- Dwayne “The Rock” Johnson may seem like the last person who would struggle with depression, given his confident persona and tough exterior, but he has shared that he struggled with depression after injuries ended his football career and his girlfriend broke up with him shortly after. “The Rock” has expressed that there is no shame in getting help for depression.
- Musician Bruce Springsteen has admitted to having depression so severe that he experienced a period during 2019 where it was difficult for him to get out of bed. Fortunately, he was able to achieve relief with support from his wife and therapy and medication.
- Sheryl Crow is among the list of musicians who have battled with depression, and like Springsteen, she has admitted that she experienced periods during which she didn’t get out of bed or answer phone calls because her mood was so low. Her mental health functioning improved with therapy and antidepressant medication, but she has dropped the medication and now uses exercise and meditation to cope.
- After coming out, television personality Ellen DeGeneres lived through a period of depression, which she reports eroded her confidence. DeGeneres learned to ignore judgment and criticism and realized she didn’t need to be ashamed of who she was.
- Award-winning actor Ben Affleck has not been immune to the realities of depression. He has disclosed that he has had depression since his 20s, and he takes antidepressant medications. He has also found some relief in attending church and working toward finding meaning and purpose in life.
- Jim Carrey may have spent most of his career providing audiences with comic relief, but he was living with depression behind the scenes. Carrey has been open about the fact that he has lived with depression for most of his life, and he has taken antidepressant medications to cope. He now relies upon spirituality to get him through dark days, and he states that depression doesn’t take him down like it used to.
The above examples are just a sample of pop culture icons who have fallen victim to depression. Their stories remind us that we are all human, and we may need to reach out for help from time to time.
Depression Stigma: The Role of Pop Culture
The presence of depression in pop culture has actually had a positive influence on the rest of us. According to a recent study, when people were exposed to a TV or magazine interview in which Demi Lovato revealed that she lives with bipolar disorder, they demonstrated fewer negative stereotypes toward individuals with this condition. What can be concluded from findings like these is that when celebrities reveal that they, too, can suffer from mental health conditions like depression, the rest of society is likely to recognize that mental illness can happen to even those we perceive as being infallible. This removes some of the shame surrounding getting help for depression. Hopefully, with reduced stigma, more people living with depression will reach out to get the help they need to manage their symptoms and live healthy, fulfilling lives.
Is there a definitive link between depression and creativity?
Studies have found that there is a link between mood disorders and creativity. Recent studies have used personal interviews of subjects, as well as diagnoses that reflect contemporary concepts of major depression and bipolar depression. All recent studies conducted on the links between depression and creativity have found reliable, positive connections between the two concepts. Creative persons do have higher lifetime prevalence rates of major depressive disorder and bipolar depression. Writers and authors tend to score the highest on rates of major depression and bipolar depression as well.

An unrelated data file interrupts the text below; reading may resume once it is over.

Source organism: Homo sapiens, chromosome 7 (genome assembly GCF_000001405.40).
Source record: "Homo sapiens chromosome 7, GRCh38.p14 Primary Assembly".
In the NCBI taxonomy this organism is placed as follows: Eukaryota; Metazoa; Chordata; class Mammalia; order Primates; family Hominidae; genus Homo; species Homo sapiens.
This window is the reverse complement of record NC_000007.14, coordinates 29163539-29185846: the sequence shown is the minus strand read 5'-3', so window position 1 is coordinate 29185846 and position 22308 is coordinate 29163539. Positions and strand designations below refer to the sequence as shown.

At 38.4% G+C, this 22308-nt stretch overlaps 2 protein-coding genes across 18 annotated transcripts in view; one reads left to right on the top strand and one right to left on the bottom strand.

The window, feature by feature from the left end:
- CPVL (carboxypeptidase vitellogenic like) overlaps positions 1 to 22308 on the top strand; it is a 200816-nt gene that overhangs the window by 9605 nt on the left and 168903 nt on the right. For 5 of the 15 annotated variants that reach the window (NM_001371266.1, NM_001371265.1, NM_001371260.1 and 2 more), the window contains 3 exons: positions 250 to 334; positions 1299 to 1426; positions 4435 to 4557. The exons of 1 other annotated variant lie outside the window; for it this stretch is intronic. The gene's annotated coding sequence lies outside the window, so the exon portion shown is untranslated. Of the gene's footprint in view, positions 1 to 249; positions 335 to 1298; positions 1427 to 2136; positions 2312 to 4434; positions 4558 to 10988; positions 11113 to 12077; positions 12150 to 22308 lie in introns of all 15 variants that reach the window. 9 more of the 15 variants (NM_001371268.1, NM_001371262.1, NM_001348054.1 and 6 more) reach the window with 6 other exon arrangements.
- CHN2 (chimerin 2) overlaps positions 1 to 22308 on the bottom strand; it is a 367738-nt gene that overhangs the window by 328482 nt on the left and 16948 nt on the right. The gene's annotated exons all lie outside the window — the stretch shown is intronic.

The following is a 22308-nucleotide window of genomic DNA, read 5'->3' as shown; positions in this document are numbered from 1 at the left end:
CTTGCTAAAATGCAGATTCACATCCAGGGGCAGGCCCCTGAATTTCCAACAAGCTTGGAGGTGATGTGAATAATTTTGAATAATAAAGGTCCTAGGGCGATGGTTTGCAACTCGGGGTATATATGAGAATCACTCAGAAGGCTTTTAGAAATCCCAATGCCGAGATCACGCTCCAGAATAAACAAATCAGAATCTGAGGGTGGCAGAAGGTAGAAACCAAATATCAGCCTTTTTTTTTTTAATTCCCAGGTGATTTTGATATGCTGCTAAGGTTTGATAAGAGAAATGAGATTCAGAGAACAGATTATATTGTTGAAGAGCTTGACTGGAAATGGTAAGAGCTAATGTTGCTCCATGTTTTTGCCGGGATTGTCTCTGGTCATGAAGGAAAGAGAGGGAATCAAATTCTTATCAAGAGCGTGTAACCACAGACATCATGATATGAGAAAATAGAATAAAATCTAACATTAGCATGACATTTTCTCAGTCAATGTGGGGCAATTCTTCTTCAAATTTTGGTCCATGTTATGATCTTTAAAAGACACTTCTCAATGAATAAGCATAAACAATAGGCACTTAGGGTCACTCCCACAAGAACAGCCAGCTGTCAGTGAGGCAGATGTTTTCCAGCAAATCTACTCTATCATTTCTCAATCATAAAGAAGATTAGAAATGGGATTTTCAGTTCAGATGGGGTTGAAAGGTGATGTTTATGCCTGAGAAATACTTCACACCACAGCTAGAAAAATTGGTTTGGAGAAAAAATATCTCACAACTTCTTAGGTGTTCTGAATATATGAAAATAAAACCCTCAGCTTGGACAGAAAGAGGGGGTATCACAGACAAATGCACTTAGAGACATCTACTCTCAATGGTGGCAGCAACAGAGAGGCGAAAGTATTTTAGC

What are the treatment methods for depression?
Unfortunately, there weren’t many effective and safe treatment methods for depression when famous artists like Sylvia Plath, Ernest Hemingway, and Vincent Van Gogh were alive. But today, there are many different treatment methods for the disorder that are both safe and highly effective.
According to the National Institute of Mental Health, medication, therapy, or a combination of these two is the most common treatment for depression. A review of 153 studies concerned with depression treatment found that both medication and therapy were effective for improving quality of life and functioning among people with depression, but the combination of the two treatments was more effective than either treatment on its own. While positive effects were found, it is important to note that improvements with therapy and medication tend to be small to moderate, so some patients may require additional or alternative treatments for depression.
In about 30 percent of cases of major depressive disorder, patients will be treatment-resistant, meaning that their symptoms do not improve after undergoing at least two treatments for depression. For patients who do not respond to medication and therapy, transcranial magnetic stimulation (TMS) is an alternative treatment option that has been found to be safe and effective for treatment-resistant depression.
TMS is a non-invasive outpatient procedure that can be completed during a 20-minute appointment, and it involves the use of magnetic coils to stimulate areas of the brain involved in mood. Pulse TMS provides this service to help patients achieve long-term recovery from depression for those living in the Los Angeles area. Contact us today to determine if this is a suitable option for you.